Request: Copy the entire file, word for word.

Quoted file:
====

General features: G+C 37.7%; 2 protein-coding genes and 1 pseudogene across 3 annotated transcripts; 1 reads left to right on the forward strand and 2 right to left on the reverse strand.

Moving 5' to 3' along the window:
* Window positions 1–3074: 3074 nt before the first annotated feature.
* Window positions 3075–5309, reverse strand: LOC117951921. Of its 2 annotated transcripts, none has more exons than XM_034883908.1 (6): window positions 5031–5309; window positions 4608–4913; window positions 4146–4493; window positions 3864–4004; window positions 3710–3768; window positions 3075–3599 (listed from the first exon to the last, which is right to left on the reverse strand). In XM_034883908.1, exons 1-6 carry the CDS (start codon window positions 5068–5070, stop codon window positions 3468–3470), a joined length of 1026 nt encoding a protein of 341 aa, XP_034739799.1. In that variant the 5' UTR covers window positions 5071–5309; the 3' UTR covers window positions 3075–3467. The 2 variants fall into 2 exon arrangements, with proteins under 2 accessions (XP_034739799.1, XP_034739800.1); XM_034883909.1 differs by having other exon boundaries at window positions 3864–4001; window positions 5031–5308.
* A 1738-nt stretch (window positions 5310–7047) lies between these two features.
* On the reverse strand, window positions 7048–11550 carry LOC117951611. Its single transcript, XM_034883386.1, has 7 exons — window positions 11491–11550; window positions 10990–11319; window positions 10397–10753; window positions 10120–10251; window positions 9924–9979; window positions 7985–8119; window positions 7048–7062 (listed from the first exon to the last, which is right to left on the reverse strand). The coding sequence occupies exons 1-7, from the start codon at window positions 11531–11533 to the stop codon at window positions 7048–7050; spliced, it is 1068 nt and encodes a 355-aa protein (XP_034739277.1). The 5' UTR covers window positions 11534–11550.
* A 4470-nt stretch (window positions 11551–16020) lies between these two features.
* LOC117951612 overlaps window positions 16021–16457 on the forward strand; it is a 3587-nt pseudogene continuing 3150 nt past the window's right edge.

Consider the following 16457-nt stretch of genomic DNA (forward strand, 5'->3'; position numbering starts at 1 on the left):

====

General features: G+C 37.7%; 2 protein-coding genes and 1 pseudogene across 3 annotated transcripts; 1 reads left to right on the forward strand and 2 right to left on the reverse strand.

Moving 5' to 3' along the window:
* Window positions 1–3074: 3074 nt before the first annotated feature.
* Window positions 3075–5309, reverse strand: LOC117951921. Of its 2 annotated transcripts, none has more exons than XM_034883908.1 (6): window positions 5031–5309; window positions 4608–4913; window positions 4146–4493; window positions 3864–4004; window positions 3710–3768; window positions 3075–3599 (listed from the first exon to the last, which is right to left on the reverse strand). In XM_034883908.1, exons 1-6 carry the CDS (start codon window positions 5068–5070, stop codon window positions 3468–3470), a joined length of 1026 nt encoding a protein of 341 aa, XP_034739799.1. In that variant the 5' UTR covers window positions 5071–5309; the 3' UTR covers window positions 3075–3467. The 2 variants fall into 2 exon arrangements, with proteins under 2 accessions (XP_034739799.1, XP_034739800.1); XM_034883909.1 differs by having other exon boundaries at window positions 3864–4001; window positions 5031–5308.
* A 1738-nt stretch (window positions 5310–7047) lies between these two features.
* On the reverse strand, window positions 7048–11550 carry LOC117951611. Its single transcript, XM_034883386.1, has 7 exons — window positions 11491–11550; window positions 10990–11319; window positions 10397–10753; window positions 10120–10251; window positions 9924–9979; window positions 7985–8119; window positions 7048–7062 (listed from the first exon to the last, which is right to left on the reverse strand). The coding sequence occupies exons 1-7, from the start codon at window positions 11531–11533 to the stop codon at window positions 7048–7050; spliced, it is 1068 nt and encodes a 355-aa protein (XP_034739277.1). The 5' UTR covers window positions 11534–11550.
* A 4470-nt stretch (window positions 11551–16020) lies between these two features.
* LOC117951612 overlaps window positions 16021–16457 on the forward strand; it is a 3587-nt pseudogene continuing 3150 nt past the window's right edge.

Consider the following 16457-nt stretch of genomic DNA (forward strand, 5'->3'; position numbering starts at 1 on the left):